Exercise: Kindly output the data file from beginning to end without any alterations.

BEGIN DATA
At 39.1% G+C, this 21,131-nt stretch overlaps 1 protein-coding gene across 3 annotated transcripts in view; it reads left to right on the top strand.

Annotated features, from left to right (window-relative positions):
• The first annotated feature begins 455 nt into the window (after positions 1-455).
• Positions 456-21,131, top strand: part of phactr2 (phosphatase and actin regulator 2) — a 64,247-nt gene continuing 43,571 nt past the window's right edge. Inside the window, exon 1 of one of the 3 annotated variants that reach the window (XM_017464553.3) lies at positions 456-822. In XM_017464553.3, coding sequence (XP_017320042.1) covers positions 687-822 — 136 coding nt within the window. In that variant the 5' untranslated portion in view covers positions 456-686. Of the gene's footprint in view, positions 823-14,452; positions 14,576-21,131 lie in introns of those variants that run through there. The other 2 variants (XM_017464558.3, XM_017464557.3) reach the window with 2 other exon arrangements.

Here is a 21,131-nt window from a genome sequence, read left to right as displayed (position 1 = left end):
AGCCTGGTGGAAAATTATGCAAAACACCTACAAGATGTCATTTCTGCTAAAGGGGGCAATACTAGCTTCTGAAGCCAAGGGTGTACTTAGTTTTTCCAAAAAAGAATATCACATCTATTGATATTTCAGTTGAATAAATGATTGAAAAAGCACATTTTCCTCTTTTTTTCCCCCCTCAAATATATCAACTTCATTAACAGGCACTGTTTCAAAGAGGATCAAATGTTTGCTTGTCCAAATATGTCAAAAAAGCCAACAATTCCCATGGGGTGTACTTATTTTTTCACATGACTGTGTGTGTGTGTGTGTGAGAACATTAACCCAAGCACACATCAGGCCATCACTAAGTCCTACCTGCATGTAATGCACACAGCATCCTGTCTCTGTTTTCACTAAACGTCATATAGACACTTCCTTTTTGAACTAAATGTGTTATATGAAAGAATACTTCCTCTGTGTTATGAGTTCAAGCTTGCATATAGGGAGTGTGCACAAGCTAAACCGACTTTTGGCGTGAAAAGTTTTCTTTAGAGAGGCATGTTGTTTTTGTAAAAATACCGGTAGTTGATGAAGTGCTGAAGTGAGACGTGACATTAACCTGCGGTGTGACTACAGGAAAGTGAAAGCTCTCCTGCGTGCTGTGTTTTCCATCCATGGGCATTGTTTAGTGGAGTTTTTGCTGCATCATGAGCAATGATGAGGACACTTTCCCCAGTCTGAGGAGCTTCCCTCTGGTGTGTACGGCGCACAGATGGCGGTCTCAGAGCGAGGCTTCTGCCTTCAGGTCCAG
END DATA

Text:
At 39.1% G+C, this 21,131-nt stretch overlaps 1 protein-coding gene across 3 annotated transcripts in view; it reads left to right on the top strand.

Annotated features, from left to right (window-relative positions):
• The first annotated feature begins 455 nt into the window (after positions 1-455).
• Positions 456-21,131, top strand: part of phactr2 (phosphatase and actin regulator 2) — a 64,247-nt gene continuing 43,571 nt past the window's right edge. Inside the window, exon 1 of one of the 3 annotated variants that reach the window (XM_017464553.3) lies at positions 456-822. In XM_017464553.3, coding sequence (XP_017320042.1) covers positions 687-822 — 136 coding nt within the window. In that variant the 5' untranslated portion in view covers positions 456-686. Of the gene's footprint in view, positions 823-14,452; positions 14,576-21,131 lie in introns of those variants that run through there. The other 2 variants (XM_017464558.3, XM_017464557.3) reach the window with 2 other exon arrangements.

Here is a 21,131-nt window from a genome sequence, read left to right as displayed (position 1 = left end):
AGCCTGGTGGAAAATTATGCAAAACACCTACAAGATGTCATTTCTGCTAAAGGGGGCAATACTAGCTTCTGAAGCCAAGGGTGTACTTAGTTTTTCCAAAAAAGAATATCACATCTATTGATATTTCAGTTGAATAAATGATTGAAAAAGCACATTTTCCTCTTTTTTTCCCCCCTCAAATATATCAACTTCATTAACAGGCACTGTTTCAAAGAGGATCAAATGTTTGCTTGTCCAAATATGTCAAAAAAGCCAACAATTCCCATGGGGTGTACTTATTTTTTCACATGACTGTGTGTGTGTGTGTGTGAGAACATTAACCCAAGCACACATCAGGCCATCACTAAGTCCTACCTGCATGTAATGCACACAGCATCCTGTCTCTGTTTTCACTAAACGTCATATAGACACTTCCTTTTTGAACTAAATGTGTTATATGAAAGAATACTTCCTCTGTGTTATGAGTTCAAGCTTGCATATAGGGAGTGTGCACAAGCTAAACCGACTTTTGGCGTGAAAAGTTTTCTTTAGAGAGGCATGTTGTTTTTGTAAAAATACCGGTAGTTGATGAAGTGCTGAAGTGAGACGTGACATTAACCTGCGGTGTGACTACAGGAAAGTGAAAGCTCTCCTGCGTGCTGTGTTTTCCATCCATGGGCATTGTTTAGTGGAGTTTTTGCTGCATCATGAGCAATGATGAGGACACTTTCCCCAGTCTGAGGAGCTTCCCTCTGGTGTGTACGGCGCACAGATGGCGGTCTCAGAGCGAGGCTTCTGCCTTCAGGTCCAG